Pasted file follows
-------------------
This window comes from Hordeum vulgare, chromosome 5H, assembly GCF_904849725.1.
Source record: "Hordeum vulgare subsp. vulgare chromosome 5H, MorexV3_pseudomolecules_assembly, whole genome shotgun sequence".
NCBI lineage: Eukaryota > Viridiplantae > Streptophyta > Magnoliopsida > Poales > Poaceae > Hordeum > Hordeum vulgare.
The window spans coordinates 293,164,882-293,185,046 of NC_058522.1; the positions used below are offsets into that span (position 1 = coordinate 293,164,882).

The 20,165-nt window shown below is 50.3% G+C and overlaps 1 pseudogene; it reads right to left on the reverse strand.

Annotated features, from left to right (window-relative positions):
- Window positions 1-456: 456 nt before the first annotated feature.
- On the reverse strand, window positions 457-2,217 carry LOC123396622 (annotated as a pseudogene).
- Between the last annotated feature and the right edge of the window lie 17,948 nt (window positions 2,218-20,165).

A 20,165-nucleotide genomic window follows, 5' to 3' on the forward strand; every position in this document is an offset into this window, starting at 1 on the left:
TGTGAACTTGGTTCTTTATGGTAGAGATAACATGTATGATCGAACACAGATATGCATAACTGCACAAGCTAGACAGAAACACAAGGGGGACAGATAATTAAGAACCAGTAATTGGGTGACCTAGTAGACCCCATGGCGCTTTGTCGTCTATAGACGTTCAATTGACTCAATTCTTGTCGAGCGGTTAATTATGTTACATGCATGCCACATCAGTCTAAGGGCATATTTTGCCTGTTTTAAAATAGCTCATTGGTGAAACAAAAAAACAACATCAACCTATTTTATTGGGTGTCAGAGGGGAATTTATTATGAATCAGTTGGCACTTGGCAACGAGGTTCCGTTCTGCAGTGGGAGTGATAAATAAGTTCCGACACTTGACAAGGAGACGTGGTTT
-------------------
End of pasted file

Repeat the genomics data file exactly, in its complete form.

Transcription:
This window comes from Hordeum vulgare, chromosome 5H, assembly GCF_904849725.1.
Source record: "Hordeum vulgare subsp. vulgare chromosome 5H, MorexV3_pseudomolecules_assembly, whole genome shotgun sequence".
NCBI lineage: Eukaryota > Viridiplantae > Streptophyta > Magnoliopsida > Poales > Poaceae > Hordeum > Hordeum vulgare.
The window spans coordinates 293,164,882-293,185,046 of NC_058522.1; the positions used below are offsets into that span (position 1 = coordinate 293,164,882).

The 20,165-nt window shown below is 50.3% G+C and overlaps 1 pseudogene; it reads right to left on the reverse strand.

Annotated features, from left to right (window-relative positions):
- Window positions 1-456: 456 nt before the first annotated feature.
- On the reverse strand, window positions 457-2,217 carry LOC123396622 (annotated as a pseudogene).
- Between the last annotated feature and the right edge of the window lie 17,948 nt (window positions 2,218-20,165).

A 20,165-nucleotide genomic window follows, 5' to 3' on the forward strand; every position in this document is an offset into this window, starting at 1 on the left:
TGTGAACTTGGTTCTTTATGGTAGAGATAACATGTATGATCGAACACAGATATGCATAACTGCACAAGCTAGACAGAAACACAAGGGGGACAGATAATTAAGAACCAGTAATTGGGTGACCTAGTAGACCCCATGGCGCTTTGTCGTCTATAGACGTTCAATTGACTCAATTCTTGTCGAGCGGTTAATTATGTTACATGCATGCCACATCAGTCTAAGGGCATATTTTGCCTGTTTTAAAATAGCTCATTGGTGAAACAAAAAAACAACATCAACCTATTTTATTGGGTGTCAGAGGGGAATTTATTATGAATCAGTTGGCACTTGGCAACGAGGTTCCGTTCTGCAGTGGGAGTGATAAATAAGTTCCGACACTTGACAAGGAGACGTGGTTT